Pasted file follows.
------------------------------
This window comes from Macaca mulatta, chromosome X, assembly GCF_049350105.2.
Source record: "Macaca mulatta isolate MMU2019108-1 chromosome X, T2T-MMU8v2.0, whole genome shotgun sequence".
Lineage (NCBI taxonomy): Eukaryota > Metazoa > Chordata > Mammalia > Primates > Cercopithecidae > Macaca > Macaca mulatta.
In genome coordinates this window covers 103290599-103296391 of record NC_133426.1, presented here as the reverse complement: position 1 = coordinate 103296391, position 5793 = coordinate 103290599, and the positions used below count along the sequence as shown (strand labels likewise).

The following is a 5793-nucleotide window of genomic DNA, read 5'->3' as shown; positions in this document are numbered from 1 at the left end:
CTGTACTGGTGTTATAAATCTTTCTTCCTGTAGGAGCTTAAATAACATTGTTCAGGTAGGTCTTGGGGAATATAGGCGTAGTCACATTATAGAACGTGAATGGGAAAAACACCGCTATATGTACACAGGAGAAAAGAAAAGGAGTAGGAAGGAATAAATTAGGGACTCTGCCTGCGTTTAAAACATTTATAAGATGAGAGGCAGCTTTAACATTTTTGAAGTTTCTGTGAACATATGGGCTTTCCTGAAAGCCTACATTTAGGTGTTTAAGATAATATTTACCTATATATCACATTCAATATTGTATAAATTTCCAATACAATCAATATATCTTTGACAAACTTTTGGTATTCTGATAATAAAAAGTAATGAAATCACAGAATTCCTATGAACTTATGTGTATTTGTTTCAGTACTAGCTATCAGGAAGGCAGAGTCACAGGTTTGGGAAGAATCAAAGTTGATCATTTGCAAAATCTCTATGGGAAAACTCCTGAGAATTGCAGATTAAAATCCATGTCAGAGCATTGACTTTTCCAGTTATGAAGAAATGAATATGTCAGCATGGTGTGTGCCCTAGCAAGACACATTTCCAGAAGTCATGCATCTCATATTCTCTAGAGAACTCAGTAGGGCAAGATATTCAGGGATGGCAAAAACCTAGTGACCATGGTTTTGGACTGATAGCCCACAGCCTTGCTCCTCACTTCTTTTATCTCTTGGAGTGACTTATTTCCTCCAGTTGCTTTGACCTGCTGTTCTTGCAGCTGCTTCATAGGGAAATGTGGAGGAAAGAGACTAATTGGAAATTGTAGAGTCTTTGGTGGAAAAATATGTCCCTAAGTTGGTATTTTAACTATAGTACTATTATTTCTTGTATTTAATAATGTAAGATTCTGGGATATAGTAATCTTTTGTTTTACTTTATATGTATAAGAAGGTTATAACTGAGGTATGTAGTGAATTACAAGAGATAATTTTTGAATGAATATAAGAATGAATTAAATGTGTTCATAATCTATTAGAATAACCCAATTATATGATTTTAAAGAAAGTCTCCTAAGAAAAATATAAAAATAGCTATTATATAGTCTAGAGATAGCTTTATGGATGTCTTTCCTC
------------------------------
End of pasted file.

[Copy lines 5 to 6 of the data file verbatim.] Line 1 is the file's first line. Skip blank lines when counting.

The following is a 5793-nucleotide window of genomic DNA, read 5'->3' as shown; positions in this document are numbered from 1 at the left end:
CTGTACTGGTGTTATAAATCTTTCTTCCTGTAGGAGCTTAAATAACATTGTTCAGGTAGGTCTTGGGGAATATAGGCGTAGTCACATTATAGAACGTGAATGGGAAAAACACCGCTATATGTACACAGGAGAAAAGAAAAGGAGTAGGAAGGAATAAATTAGGGACTCTGCCTGCGTTTAAAACATTTATAAGATGAGAGGCAGCTTTAACATTTTTGAAGTTTCTGTGAACATATGGGCTTTCCTGAAAGCCTACATTTAGGTGTTTAAGATAATATTTACCTATATATCACATTCAATATTGTATAAATTTCCAATACAATCAATATATCTTTGACAAACTTTTGGTATTCTGATAATAAAAAGTAATGAAATCACAGAATTCCTATGAACTTATGTGTATTTGTTTCAGTACTAGCTATCAGGAAGGCAGAGTCACAGGTTTGGGAAGAATCAAAGTTGATCATTTGCAAAATCTCTATGGGAAAACTCCTGAGAATTGCAGATTAAAATCCATGTCAGAGCATTGACTTTTCCAGTTATGAAGAAATGAATATGTCAGCATGGTGTGTGCCCTAGCAAGACACATTTCCAGAAGTCATGCATCTCATATTCTCTAGAGAACTCAGTAGGGCAAGATATTCAGGGATGGCAAAAACCTAGTGACCATGGTTTTGGACTGATAGCCCACAGCCTTGCTCCTCACTTCTTTTATCTCTTGGAGTGACTTATTTCCTCCAGTTGCTTTGACCTGCTGTTCTTGCAGCTGCTTCATAGGGAAATGTGGAGGAAAGAGACTAATTGGAAATTGTAGAGTCTTTGGTGGAAAAATATGTCCCTAAGTTGGTATTTTAACTATAGTACTATTATTTCTTGTATTTAATAATGTAAGATTCTGGGATATAGTAATCTTTTGTTTTACTTTATATGTATAAGAAGGTTATAACTGAGGTATGTAGTGAATTACAAGAGATAATTTTTGAATGAATATAAGAATGAATTAAATGTGTTCATAATCTATTAGAATAACCCAATTATATGATTTTAAAGAAAGTCTCCTAAGAAAAATATAAAAATAGCTATTATATAGTCTAGAGATAGCTTTATGGATGTCTTTCCTC